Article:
Author: Andrew McCarthy
Thanks to NetGalley and Algonquin Young Readers for letting me receive a digital copy of this book before its official release date.
When fifteen-year-old Lucy Willows discovers that her father has a child from a brief affair, a eight-year-old boy named Thomas who lives in her own suburban New Jersey town, she begins to question everything she thinks she knows about her family and her life. Lucy can’t believe her father betrayed the whole family, or that her mother forgave him, or that her sister isn’t rocked by the news the way Lucy is. Worse, Lucy’s father’s secret is now her own, one that isolates her from her friends, family, and even her boyfriend, Simon, the one person she expected would truly understand. When Lucy escapes to Maine, the home of her mysteriously estranged grandfather, she finally begins to get to the bottom of her family’s secrets and lies.
Unfortunately, this book didn't do much for me. Considering it almost took me two months two read it, though it's a short book, is really all I need to say. It wasn't exactly bad, it was more about the story and the main character Lucy. I couldn't stand her in a lot of ways and sometimes, the writer jumped from one point to another, which confused the hell out of me.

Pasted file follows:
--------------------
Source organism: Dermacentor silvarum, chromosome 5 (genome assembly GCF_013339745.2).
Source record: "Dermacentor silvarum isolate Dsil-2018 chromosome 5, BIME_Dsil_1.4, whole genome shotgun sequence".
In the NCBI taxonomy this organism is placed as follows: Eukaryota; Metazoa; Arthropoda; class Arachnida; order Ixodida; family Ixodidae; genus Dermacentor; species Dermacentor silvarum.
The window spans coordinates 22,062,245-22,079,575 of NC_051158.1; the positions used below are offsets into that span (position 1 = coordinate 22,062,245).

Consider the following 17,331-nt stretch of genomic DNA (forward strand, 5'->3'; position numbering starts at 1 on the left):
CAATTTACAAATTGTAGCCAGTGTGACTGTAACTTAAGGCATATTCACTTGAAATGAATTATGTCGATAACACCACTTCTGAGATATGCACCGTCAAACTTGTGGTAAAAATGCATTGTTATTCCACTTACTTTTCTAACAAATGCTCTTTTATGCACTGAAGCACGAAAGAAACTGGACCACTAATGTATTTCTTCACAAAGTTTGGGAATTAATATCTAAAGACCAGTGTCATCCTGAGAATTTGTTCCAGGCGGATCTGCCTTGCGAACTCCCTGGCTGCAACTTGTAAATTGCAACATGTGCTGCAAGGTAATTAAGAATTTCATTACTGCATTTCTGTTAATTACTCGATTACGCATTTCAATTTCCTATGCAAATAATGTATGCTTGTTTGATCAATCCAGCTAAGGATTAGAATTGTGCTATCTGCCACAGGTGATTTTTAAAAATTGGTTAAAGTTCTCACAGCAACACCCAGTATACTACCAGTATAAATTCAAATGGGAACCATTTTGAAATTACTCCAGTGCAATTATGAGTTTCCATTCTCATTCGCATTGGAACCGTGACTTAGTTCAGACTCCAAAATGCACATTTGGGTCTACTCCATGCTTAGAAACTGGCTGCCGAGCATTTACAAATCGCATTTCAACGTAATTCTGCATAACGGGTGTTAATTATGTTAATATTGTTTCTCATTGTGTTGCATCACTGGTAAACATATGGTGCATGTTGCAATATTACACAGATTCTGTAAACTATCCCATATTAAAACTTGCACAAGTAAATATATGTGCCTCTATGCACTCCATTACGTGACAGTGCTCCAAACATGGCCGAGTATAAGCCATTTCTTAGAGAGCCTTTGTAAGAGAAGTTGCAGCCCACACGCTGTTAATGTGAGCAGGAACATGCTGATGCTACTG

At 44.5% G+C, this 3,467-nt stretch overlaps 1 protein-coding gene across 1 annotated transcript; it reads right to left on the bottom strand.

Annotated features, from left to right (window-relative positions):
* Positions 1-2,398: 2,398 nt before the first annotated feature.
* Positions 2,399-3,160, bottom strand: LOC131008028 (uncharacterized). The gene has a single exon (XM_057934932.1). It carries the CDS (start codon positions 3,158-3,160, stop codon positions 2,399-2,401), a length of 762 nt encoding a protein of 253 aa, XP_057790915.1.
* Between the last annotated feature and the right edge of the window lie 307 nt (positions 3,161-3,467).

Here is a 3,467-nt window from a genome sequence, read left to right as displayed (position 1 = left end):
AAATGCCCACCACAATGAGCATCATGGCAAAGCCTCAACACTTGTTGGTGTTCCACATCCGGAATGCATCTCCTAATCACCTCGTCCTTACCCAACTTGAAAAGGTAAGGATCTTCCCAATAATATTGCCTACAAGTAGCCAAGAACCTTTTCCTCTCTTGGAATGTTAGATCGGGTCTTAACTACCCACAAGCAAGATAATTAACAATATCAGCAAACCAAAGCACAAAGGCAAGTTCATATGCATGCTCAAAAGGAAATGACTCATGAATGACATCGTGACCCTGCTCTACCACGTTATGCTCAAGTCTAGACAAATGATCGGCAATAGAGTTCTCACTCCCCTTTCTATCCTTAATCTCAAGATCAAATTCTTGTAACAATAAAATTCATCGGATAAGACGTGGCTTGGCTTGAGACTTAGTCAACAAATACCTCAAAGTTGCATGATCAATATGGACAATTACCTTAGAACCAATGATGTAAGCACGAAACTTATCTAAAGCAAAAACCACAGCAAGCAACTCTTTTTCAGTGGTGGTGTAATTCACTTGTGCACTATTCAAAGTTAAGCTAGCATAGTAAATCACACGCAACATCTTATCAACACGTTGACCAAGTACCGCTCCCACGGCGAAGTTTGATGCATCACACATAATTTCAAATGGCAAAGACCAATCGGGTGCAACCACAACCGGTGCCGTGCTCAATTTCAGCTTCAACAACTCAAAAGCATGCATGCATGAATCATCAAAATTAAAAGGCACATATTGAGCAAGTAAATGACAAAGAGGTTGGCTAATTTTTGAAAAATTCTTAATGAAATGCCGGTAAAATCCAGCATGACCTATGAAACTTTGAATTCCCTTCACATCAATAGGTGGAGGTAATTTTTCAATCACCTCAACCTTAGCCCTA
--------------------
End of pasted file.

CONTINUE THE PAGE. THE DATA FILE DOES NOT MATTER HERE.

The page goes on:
However, it also had it sweet moments, such as when Lucy met Simon. I really wish the story between the two would have been more focused on. Instead, it was all about that brother she never knew of - the kid called Thomas. And then she did things I couldn't relate to, especially since she's described as a mature teen. Her actions didn't show that at all.
The story idea was great, I think. But that one point of the story was just too much. I felt like it was forced on the reader and then Lucy didn't think about Thomas for a few chapters and then she did again. She was this angry, spoiled teen that I wanted to smack or something. Also, the relationship with her sister wasn't something I found out about much. By the end of the book, they got closer, but that was it about it. All of a sudden, they got closer. Everyone got closer. Sure, that one certain thing that happens draws families closer, but I still didn't like it.
I liked the scenes between Lucy and her grandfather. Those were really sweet. I wish we had found out more about that Davis guy that lived with him, but I guess since this was Lucy's story, we couldn't jump to him.
I'm sorry if this review seems mean. That wasn't my intention at all. The book had its good parts or else I wouldn't have bothered finish reading it, but it's definitely none of my favourites. But the topic is a good one - as a side topic, preferably. Not a main topic.